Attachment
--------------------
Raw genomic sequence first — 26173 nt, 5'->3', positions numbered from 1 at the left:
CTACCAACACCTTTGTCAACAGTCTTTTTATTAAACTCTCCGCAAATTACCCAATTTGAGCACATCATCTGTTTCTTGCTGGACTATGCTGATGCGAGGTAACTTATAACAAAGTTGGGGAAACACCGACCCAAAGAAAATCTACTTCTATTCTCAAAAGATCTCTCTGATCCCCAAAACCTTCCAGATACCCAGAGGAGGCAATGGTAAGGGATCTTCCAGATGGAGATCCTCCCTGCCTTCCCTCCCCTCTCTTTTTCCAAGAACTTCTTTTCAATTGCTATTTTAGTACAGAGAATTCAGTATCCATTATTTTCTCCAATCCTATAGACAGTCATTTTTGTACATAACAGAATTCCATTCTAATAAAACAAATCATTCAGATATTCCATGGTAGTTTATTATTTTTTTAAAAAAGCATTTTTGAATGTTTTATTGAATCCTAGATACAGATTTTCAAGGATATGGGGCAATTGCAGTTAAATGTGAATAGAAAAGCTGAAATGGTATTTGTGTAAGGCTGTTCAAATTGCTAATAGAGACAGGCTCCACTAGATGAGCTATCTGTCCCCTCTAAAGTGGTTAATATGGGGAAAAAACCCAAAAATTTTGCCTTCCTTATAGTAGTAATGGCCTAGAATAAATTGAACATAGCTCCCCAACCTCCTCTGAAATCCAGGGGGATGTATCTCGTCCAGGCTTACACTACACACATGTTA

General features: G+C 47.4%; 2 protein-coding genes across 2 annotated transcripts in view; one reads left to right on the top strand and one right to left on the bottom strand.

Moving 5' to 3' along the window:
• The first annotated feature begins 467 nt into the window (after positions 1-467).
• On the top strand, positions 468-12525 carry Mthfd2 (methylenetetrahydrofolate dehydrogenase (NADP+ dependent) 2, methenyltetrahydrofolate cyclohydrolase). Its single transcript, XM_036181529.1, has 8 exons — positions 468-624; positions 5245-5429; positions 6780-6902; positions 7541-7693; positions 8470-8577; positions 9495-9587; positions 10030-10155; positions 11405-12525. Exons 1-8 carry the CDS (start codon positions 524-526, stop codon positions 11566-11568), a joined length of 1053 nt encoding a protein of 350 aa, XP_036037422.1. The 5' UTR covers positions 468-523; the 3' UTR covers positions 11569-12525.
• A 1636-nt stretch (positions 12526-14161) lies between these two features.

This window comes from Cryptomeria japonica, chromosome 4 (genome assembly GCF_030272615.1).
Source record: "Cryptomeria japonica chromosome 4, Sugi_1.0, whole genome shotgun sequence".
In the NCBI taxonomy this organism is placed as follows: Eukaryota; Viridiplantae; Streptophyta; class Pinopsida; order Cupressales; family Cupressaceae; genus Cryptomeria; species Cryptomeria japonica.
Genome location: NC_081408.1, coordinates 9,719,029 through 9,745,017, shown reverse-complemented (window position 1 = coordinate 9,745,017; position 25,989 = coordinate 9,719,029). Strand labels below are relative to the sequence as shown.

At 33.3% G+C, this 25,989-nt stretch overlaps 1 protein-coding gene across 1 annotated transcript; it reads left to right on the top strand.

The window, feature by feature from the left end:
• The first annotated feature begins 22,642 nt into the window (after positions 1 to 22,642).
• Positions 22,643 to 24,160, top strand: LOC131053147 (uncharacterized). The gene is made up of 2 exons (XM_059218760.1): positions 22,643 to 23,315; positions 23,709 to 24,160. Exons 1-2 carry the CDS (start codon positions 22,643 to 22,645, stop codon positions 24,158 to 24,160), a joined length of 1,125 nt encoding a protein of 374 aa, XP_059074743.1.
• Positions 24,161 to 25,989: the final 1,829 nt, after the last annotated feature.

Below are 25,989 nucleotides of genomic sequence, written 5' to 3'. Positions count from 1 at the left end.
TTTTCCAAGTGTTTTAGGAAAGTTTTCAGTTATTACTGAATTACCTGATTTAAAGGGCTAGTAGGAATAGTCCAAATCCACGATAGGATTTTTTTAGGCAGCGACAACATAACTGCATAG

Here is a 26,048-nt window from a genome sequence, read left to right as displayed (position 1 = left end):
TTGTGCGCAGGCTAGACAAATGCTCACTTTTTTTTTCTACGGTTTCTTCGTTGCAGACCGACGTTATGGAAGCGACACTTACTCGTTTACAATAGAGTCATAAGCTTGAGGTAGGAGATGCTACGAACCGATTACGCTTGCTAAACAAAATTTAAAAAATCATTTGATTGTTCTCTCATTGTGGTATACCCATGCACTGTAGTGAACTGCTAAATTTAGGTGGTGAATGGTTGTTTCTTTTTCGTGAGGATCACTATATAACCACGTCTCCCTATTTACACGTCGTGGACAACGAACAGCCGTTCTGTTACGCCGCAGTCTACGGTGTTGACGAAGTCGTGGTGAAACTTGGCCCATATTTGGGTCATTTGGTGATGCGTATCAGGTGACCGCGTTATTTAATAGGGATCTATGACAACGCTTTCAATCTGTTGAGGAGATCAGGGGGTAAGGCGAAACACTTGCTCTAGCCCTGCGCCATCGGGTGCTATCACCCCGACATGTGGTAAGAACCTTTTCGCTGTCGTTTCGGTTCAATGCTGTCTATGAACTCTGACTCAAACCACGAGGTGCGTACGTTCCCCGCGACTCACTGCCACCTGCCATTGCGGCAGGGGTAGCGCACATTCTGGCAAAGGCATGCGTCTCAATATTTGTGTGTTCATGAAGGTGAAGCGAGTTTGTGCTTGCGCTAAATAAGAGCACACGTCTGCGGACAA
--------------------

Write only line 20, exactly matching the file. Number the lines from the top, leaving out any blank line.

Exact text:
TTGTGCGCAGGCTAGACAAATGCTCACTTTTTTTTTCTACGGTTTCTTCGTTGCAGACCGACGTTATGGAAGCGACACTTACTCGTTTACAATAGAGTCATAAGCTTGAGGTAGGAGATGCTACGAACCGATTACGCTTGCTAAACAAAATTTAAAAAATCATTTGATTGTTCTCTCATTGTGGTATACCCATGCACTGTAGTGAACTGCTAAATTTAGGTGGTGAATGGTTGTTTCTTTTTCGTGAGGATCACTATATAACCACGTCTCCCTATTTACACGTCGTGGACAACGAACAGCCGTTCTGTTACGCCGCAGTCTACGGTGTTGACGAAGTCGTGGTGAAACTTGGCCCATATTTGGGTCATTTGGTGATGCGTATCAGGTGACCGCGTTATTTAATAGGGATCTATGACAACGCTTTCAATCTGTTGAGGAGATCAGGGGGTAAGGCGAAACACTTGCTCTAGCCCTGCGCCATCGGGTGCTATCACCCCGACATGTGGTAAGAACCTTTTCGCTGTCGTTTCGGTTCAATGCTGTCTATGAACTCTGACTCAAACCACGAGGTGCGTACGTTCCCCGCGACTCACTGCCACCTGCCATTGCGGCAGGGGTAGCGCACATTCTGGCAAAGGCATGCGTCTCAATATTTGTGTGTTCATGAAGGTGAAGCGAGTTTGTGCTTGCGCTAAATAAGAGCACACGTCTGCGGACAA